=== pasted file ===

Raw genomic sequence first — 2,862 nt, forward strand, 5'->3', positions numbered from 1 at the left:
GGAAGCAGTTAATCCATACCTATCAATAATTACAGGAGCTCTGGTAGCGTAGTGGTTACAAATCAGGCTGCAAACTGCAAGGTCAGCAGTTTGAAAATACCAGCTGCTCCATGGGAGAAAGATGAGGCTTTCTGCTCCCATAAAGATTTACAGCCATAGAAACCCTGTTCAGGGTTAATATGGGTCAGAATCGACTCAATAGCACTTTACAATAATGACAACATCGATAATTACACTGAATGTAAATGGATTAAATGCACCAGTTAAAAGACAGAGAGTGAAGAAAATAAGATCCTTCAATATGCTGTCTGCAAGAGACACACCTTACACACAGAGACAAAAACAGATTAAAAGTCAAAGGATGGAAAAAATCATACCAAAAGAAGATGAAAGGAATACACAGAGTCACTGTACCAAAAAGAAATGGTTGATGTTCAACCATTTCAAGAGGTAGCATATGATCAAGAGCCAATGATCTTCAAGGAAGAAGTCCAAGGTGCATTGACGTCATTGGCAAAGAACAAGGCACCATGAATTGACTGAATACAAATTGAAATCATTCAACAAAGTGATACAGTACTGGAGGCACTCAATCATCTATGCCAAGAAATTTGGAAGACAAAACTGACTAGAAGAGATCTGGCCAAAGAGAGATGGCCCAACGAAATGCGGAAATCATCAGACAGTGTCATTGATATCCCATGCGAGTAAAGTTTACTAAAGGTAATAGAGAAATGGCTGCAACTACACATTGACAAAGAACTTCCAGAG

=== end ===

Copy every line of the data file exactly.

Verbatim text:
Raw genomic sequence first — 2,862 nt, forward strand, 5'->3', positions numbered from 1 at the left:
GGAAGCAGTTAATCCATACCTATCAATAATTACAGGAGCTCTGGTAGCGTAGTGGTTACAAATCAGGCTGCAAACTGCAAGGTCAGCAGTTTGAAAATACCAGCTGCTCCATGGGAGAAAGATGAGGCTTTCTGCTCCCATAAAGATTTACAGCCATAGAAACCCTGTTCAGGGTTAATATGGGTCAGAATCGACTCAATAGCACTTTACAATAATGACAACATCGATAATTACACTGAATGTAAATGGATTAAATGCACCAGTTAAAAGACAGAGAGTGAAGAAAATAAGATCCTTCAATATGCTGTCTGCAAGAGACACACCTTACACACAGAGACAAAAACAGATTAAAAGTCAAAGGATGGAAAAAATCATACCAAAAGAAGATGAAAGGAATACACAGAGTCACTGTACCAAAAAGAAATGGTTGATGTTCAACCATTTCAAGAGGTAGCATATGATCAAGAGCCAATGATCTTCAAGGAAGAAGTCCAAGGTGCATTGACGTCATTGGCAAAGAACAAGGCACCATGAATTGACTGAATACAAATTGAAATCATTCAACAAAGTGATACAGTACTGGAGGCACTCAATCATCTATGCCAAGAAATTTGGAAGACAAAACTGACTAGAAGAGATCTGGCCAAAGAGAGATGGCCCAACGAAATGCGGAAATCATCAGACAGTGTCATTGATATCCCATGCGAGTAAAGTTTACTAAAGGTAATAGAGAAATGGCTGCAACTACACATTGACAAAGAACTTCCAGAG